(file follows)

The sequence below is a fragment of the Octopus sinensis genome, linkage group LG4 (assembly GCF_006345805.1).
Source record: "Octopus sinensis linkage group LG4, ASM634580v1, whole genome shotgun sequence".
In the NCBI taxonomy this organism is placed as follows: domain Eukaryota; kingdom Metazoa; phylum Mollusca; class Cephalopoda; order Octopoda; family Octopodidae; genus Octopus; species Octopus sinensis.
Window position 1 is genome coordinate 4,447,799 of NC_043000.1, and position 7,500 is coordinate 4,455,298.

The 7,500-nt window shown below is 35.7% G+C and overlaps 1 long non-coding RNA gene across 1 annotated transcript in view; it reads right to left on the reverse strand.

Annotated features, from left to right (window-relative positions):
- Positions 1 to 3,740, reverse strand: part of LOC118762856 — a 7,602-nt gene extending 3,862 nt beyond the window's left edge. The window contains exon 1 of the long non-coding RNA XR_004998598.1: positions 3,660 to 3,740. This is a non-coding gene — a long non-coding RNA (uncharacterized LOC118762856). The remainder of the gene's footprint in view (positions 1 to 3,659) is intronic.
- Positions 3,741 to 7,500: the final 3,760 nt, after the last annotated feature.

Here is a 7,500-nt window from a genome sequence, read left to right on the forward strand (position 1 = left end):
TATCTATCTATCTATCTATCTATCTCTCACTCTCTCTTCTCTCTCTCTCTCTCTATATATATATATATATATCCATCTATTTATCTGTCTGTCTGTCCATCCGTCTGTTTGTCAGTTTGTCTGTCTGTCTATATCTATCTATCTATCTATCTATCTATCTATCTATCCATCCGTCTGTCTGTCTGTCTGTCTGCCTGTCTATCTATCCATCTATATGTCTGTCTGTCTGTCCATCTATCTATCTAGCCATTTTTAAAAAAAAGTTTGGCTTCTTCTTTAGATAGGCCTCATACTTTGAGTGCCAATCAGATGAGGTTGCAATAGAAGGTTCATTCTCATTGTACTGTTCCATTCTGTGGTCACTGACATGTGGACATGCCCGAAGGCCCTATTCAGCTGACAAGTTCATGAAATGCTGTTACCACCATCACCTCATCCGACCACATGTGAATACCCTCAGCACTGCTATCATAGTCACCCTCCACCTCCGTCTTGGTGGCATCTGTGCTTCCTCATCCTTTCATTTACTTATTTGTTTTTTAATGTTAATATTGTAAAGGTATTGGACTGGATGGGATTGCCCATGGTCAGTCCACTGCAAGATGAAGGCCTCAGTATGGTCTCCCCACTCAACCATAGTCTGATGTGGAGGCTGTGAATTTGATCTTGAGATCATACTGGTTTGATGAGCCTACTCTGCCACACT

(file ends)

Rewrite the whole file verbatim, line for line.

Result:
The sequence below is a fragment of the Octopus sinensis genome, linkage group LG4 (assembly GCF_006345805.1).
Source record: "Octopus sinensis linkage group LG4, ASM634580v1, whole genome shotgun sequence".
In the NCBI taxonomy this organism is placed as follows: domain Eukaryota; kingdom Metazoa; phylum Mollusca; class Cephalopoda; order Octopoda; family Octopodidae; genus Octopus; species Octopus sinensis.
Window position 1 is genome coordinate 4,447,799 of NC_043000.1, and position 7,500 is coordinate 4,455,298.

The 7,500-nt window shown below is 35.7% G+C and overlaps 1 long non-coding RNA gene across 1 annotated transcript in view; it reads right to left on the reverse strand.

Annotated features, from left to right (window-relative positions):
- Positions 1 to 3,740, reverse strand: part of LOC118762856 — a 7,602-nt gene extending 3,862 nt beyond the window's left edge. The window contains exon 1 of the long non-coding RNA XR_004998598.1: positions 3,660 to 3,740. This is a non-coding gene — a long non-coding RNA (uncharacterized LOC118762856). The remainder of the gene's footprint in view (positions 1 to 3,659) is intronic.
- Positions 3,741 to 7,500: the final 3,760 nt, after the last annotated feature.

Here is a 7,500-nt window from a genome sequence, read left to right on the forward strand (position 1 = left end):
TATCTATCTATCTATCTATCTATCTCTCACTCTCTCTTCTCTCTCTCTCTCTCTATATATATATATATATATCCATCTATTTATCTGTCTGTCTGTCCATCCGTCTGTTTGTCAGTTTGTCTGTCTGTCTATATCTATCTATCTATCTATCTATCTATCTATCTATCCATCCGTCTGTCTGTCTGTCTGTCTGCCTGTCTATCTATCCATCTATATGTCTGTCTGTCTGTCCATCTATCTATCTAGCCATTTTTAAAAAAAAGTTTGGCTTCTTCTTTAGATAGGCCTCATACTTTGAGTGCCAATCAGATGAGGTTGCAATAGAAGGTTCATTCTCATTGTACTGTTCCATTCTGTGGTCACTGACATGTGGACATGCCCGAAGGCCCTATTCAGCTGACAAGTTCATGAAATGCTGTTACCACCATCACCTCATCCGACCACATGTGAATACCCTCAGCACTGCTATCATAGTCACCCTCCACCTCCGTCTTGGTGGCATCTGTGCTTCCTCATCCTTTCATTTACTTATTTGTTTTTTAATGTTAATATTGTAAAGGTATTGGACTGGATGGGATTGCCCATGGTCAGTCCACTGCAAGATGAAGGCCTCAGTATGGTCTCCCCACTCAACCATAGTCTGATGTGGAGGCTGTGAATTTGATCTTGAGATCATACTGGTTTGATGAGCCTACTCTGCCACACT